NZ Fry Up: Broadband in the latest lockdown; National digital twin revisited; Automation for equality

New Zealand IT, tech, and telco news and views from our editor in Auckland.

NZ friday fry up logo
Getty Images

How NZ broadband fares in the latest lockdown

Here we go again. Three days into lockdown in Aotearoa New Zealand and fingers crossed everyone in your organisations (who can) is successfully working from home, fighting the urge to click on a phishing email. Also, fingers crossed that lockdown Level 4 is short, sharp, and effective.

With the move to Level 4, Chorus has fired up its daily broadband coverage graphs. The most interesting so far is the one comparing the first day of nationwide Level 4 lockdown in 2021 (18 August) with 2020 (26 March). Usage this time around was 27% higher than Day One of the lockdown last year, with more than 26 petabytes of data transported across the Chorus network on Wednesday, making it a new record. It is, according to Chorus, the equivalent of 1,000 years of a single Netflix HD stream. So, a lot.

1st day of level 4 in 2020 vs 2021 Chorus

The first day of the August 2021 COVID-19 lockdown in New Zealand has resulted in a new record of usage—26 petabytes—up 27% when compared to the first day of the 2020 lockdown.

Chorus cites the reason for the increase as being manifold: people connecting to higher speed service, an increase in the amount of 4K content being watched, and a rise in the use of video in social media.

Level 4 came unexpectedly, but just as IT leaders all the around the country quickly dusted off their lockdown playbook, so too will have Chorus CTO Ewan Powell. He told CIO New Zealand earlier this year that, in common with most CIOs, it is people who come first and second. In his case, his team must ensure that staff can work from home and that field staff can attend to faults. The third priority is maintaining network capacity.

“Ironically, the network probably needs the least of the attention. We look at the information and model it regularly. There are a few pieces of traffic that you can move around the place, but there’s no massive augmentation you can do in a hurry, so you have to invest ahead of the curve for where traffic is going to take you,” he says.

The current ceiling for traffic throughput on the Chorus network is more than 4.5Tbps, while the peak on Wednesday was 3.6Tbps.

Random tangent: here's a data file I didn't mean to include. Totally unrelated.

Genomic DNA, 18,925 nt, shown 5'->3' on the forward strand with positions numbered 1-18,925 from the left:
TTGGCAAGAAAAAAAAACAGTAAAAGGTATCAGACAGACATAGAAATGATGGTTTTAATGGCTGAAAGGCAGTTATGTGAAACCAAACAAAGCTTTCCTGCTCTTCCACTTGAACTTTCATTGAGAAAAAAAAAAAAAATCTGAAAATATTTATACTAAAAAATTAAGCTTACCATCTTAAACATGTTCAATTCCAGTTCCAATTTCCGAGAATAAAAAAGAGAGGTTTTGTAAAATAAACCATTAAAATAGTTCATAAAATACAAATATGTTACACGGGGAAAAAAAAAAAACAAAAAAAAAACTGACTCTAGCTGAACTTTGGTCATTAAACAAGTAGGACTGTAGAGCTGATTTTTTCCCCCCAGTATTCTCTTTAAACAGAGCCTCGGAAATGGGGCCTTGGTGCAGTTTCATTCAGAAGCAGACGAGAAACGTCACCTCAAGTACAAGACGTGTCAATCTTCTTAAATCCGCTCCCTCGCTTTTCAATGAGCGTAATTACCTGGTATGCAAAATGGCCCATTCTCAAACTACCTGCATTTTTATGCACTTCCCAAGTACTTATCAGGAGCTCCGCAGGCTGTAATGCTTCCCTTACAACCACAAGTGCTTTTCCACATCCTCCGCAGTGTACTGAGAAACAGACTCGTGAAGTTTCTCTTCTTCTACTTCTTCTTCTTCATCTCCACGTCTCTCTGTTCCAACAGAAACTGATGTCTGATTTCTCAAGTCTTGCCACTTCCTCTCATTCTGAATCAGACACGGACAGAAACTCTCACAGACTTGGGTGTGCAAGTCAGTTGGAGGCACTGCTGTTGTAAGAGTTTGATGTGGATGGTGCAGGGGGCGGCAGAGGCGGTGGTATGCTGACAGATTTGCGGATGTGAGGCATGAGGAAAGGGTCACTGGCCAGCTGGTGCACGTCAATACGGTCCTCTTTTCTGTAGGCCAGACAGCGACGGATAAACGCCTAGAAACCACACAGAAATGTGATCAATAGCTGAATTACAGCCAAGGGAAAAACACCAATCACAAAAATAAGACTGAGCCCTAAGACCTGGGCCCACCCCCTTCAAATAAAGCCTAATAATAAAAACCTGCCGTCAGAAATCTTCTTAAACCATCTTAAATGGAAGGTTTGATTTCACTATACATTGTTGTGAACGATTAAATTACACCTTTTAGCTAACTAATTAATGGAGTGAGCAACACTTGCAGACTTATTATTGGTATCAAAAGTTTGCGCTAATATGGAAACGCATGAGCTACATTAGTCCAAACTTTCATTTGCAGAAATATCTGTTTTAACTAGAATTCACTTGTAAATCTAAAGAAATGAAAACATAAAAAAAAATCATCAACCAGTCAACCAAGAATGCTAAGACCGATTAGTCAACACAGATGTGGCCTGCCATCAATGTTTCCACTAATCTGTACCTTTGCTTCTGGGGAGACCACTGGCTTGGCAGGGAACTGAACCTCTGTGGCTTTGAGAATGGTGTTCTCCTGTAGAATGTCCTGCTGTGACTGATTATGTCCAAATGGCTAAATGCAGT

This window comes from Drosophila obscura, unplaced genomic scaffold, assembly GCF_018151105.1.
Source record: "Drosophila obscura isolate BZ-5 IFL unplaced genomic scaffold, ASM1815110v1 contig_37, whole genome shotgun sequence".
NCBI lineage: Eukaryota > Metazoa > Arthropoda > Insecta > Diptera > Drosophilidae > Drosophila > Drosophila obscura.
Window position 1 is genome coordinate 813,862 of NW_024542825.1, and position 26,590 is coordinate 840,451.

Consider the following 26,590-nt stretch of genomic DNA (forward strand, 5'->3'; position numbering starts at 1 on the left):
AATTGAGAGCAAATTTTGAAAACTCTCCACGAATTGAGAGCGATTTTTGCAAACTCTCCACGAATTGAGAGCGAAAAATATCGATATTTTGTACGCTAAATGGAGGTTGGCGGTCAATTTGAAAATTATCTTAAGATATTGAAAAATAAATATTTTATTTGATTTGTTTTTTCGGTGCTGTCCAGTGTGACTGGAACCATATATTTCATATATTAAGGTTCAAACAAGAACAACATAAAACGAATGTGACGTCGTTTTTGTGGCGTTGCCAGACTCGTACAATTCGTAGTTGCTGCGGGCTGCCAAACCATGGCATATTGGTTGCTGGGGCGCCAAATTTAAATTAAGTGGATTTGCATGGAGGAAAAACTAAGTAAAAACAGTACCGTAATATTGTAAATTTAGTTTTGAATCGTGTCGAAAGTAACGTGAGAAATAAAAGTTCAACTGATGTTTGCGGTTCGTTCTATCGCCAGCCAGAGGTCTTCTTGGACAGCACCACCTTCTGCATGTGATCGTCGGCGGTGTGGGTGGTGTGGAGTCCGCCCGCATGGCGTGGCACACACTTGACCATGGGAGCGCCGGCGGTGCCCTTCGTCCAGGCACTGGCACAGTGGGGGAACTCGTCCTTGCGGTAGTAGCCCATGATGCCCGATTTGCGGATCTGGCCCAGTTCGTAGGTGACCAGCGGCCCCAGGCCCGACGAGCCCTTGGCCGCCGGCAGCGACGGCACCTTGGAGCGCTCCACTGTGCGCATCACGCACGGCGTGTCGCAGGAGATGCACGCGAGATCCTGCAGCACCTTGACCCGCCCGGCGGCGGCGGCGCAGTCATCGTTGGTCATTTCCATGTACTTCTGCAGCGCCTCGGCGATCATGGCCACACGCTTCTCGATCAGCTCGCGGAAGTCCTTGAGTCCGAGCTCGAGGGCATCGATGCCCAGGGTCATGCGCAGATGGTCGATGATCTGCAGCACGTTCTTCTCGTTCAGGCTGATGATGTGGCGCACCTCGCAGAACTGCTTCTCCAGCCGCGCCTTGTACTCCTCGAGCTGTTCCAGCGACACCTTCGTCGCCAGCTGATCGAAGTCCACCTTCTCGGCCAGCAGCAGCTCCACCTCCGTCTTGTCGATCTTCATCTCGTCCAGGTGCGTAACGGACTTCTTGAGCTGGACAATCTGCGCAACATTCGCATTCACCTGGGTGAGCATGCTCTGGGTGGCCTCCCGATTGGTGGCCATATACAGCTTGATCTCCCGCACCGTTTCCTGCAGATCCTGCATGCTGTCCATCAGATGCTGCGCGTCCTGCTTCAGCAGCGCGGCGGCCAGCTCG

Fibre network valuation close enough

It must have been just a tiny bit irksome for Chorus to have the Commerce Commission announce a reduction in its valuation of the company’s fibre network in a statement this week. As part of the ongoing regulation of the network, the commission has to work out what it’s worth, and they’ve come up with the sum of $5.427 billion, less than Chorus’s valuation of $5.507 billion.

But what’s a few million, really, as Chorus CFO David Collins explains: “We note the outcome is about $80 million less than our submission of $5.5 billion but while there are some remaining areas of debate, we do see this as a positive step forward, and we will be engaging with the Commerce Commission to make our case.”

National digital twin revisited

Entertainment is an excellent use of fibre broadband, and so too is creating a national digital twin. As we noted in last week’s NZ Fry Up, this is very much on the minds of IT leaders in Aotearoa. Smart Cities NZ director Jannat Maqbool describes a thriving network of tech, government, and academic leaders engaged in getting a digital twin on the national agenda, with the Digital Twin Hub becoming a go-to place in New Zealand and Australia. Maqbool says it is modelled on the UK experience, and “we work closely with people operating in this space over there to learn from their experience.”

She says, “A national digital twin approach can avoid duplication, enhance consistency, and accelerate outcomes. While a national digital twin is a significant opportunity for New Zealand, a national approach to a digital twin is as important and beneficial. We are working in both spaces as we can’t really have a focus on one without the other.”

Maqbool says there is plenty of work to do to get everyone around the table and “genuinely collaborating” but that work has begun in terms of data architecture and standards. “It starts with leadership, standards, and capability development. Then the data becomes the engine room; and ensuring an information management framework is in place will help the nation unlock the value of data and support better decision making and use of public money.”

As part of work to build capability, Maqbool has met with Digital Communications Minister David Clark , who recently told a TUANZ audience that a national digital twin comes under his purview.

Automation gives a chance for equality reset

It is not the job of the algorithm to eliminate human bias, says Nicholson Consulting CEO Kyle Reiri, who presented five ways for CIOs to consider Te Ao Māori principles in data strategies at a recent TUANZ event. “Automation gives us this really unique opportunity to be deliberate about the decisions we are making.”

Senior leaders need to be thoughtful about ensuring they don’t replicate bias when moving to automation, and as such should “sit down as an executive team and find out what fair looks like, don’t leave it to an algorithm,” she says.

Copyright © 2021 IDG Communications, Inc.

7 inconvenient truths about the hybrid work trend
Shop Tech Products at Amazon